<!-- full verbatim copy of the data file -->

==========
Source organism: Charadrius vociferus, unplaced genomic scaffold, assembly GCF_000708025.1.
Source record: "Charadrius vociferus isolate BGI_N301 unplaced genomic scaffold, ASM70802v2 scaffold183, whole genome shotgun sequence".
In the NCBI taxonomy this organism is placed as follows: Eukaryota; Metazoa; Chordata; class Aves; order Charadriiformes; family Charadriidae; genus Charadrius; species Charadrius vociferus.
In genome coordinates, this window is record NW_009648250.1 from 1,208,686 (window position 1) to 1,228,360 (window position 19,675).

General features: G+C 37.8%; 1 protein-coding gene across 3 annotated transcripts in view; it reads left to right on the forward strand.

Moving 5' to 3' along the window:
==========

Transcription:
Source organism: Charadrius vociferus, unplaced genomic scaffold, assembly GCF_000708025.1.
Source record: "Charadrius vociferus isolate BGI_N301 unplaced genomic scaffold, ASM70802v2 scaffold183, whole genome shotgun sequence".
In the NCBI taxonomy this organism is placed as follows: Eukaryota; Metazoa; Chordata; class Aves; order Charadriiformes; family Charadriidae; genus Charadrius; species Charadrius vociferus.
In genome coordinates, this window is record NW_009648250.1 from 1,208,686 (window position 1) to 1,228,360 (window position 19,675).

General features: G+C 37.8%; 1 protein-coding gene across 3 annotated transcripts in view; it reads left to right on the forward strand.

Moving 5' to 3' along the window: